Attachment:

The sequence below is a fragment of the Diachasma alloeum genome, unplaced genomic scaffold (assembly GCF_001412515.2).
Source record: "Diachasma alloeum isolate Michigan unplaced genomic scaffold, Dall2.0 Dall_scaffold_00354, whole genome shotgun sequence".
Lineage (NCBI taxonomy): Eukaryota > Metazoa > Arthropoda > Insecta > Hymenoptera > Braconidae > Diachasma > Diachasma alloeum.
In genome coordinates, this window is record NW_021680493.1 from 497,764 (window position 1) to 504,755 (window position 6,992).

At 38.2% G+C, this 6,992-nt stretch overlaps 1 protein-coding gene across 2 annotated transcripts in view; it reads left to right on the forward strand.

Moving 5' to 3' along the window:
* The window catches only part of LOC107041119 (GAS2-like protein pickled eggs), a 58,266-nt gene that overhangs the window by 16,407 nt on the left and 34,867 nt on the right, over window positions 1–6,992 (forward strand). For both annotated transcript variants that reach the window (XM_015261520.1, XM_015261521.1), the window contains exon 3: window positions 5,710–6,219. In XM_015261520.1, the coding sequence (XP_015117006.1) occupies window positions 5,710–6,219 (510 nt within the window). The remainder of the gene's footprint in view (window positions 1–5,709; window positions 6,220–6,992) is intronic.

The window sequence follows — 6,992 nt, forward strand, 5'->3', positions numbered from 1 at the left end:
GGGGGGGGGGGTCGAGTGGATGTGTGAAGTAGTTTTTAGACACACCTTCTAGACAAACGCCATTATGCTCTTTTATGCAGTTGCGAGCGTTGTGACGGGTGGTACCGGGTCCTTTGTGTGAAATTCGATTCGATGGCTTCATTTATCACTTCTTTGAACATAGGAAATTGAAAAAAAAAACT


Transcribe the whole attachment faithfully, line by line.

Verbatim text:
The sequence below is a fragment of the Diachasma alloeum genome, unplaced genomic scaffold (assembly GCF_001412515.2).
Source record: "Diachasma alloeum isolate Michigan unplaced genomic scaffold, Dall2.0 Dall_scaffold_00354, whole genome shotgun sequence".
Lineage (NCBI taxonomy): Eukaryota > Metazoa > Arthropoda > Insecta > Hymenoptera > Braconidae > Diachasma > Diachasma alloeum.
In genome coordinates, this window is record NW_021680493.1 from 497,764 (window position 1) to 504,755 (window position 6,992).

At 38.2% G+C, this 6,992-nt stretch overlaps 1 protein-coding gene across 2 annotated transcripts in view; it reads left to right on the forward strand.

Moving 5' to 3' along the window:
* The window catches only part of LOC107041119 (GAS2-like protein pickled eggs), a 58,266-nt gene that overhangs the window by 16,407 nt on the left and 34,867 nt on the right, over window positions 1–6,992 (forward strand). For both annotated transcript variants that reach the window (XM_015261520.1, XM_015261521.1), the window contains exon 3: window positions 5,710–6,219. In XM_015261520.1, the coding sequence (XP_015117006.1) occupies window positions 5,710–6,219 (510 nt within the window). The remainder of the gene's footprint in view (window positions 1–5,709; window positions 6,220–6,992) is intronic.

The window sequence follows — 6,992 nt, forward strand, 5'->3', positions numbered from 1 at the left end:
GGGGGGGGGGGTCGAGTGGATGTGTGAAGTAGTTTTTAGACACACCTTCTAGACAAACGCCATTATGCTCTTTTATGCAGTTGCGAGCGTTGTGACGGGTGGTACCGGGTCCTTTGTGTGAAATTCGATTCGATGGCTTCATTTATCACTTCTTTGAACATAGGAAATTGAAAAAAAAAACT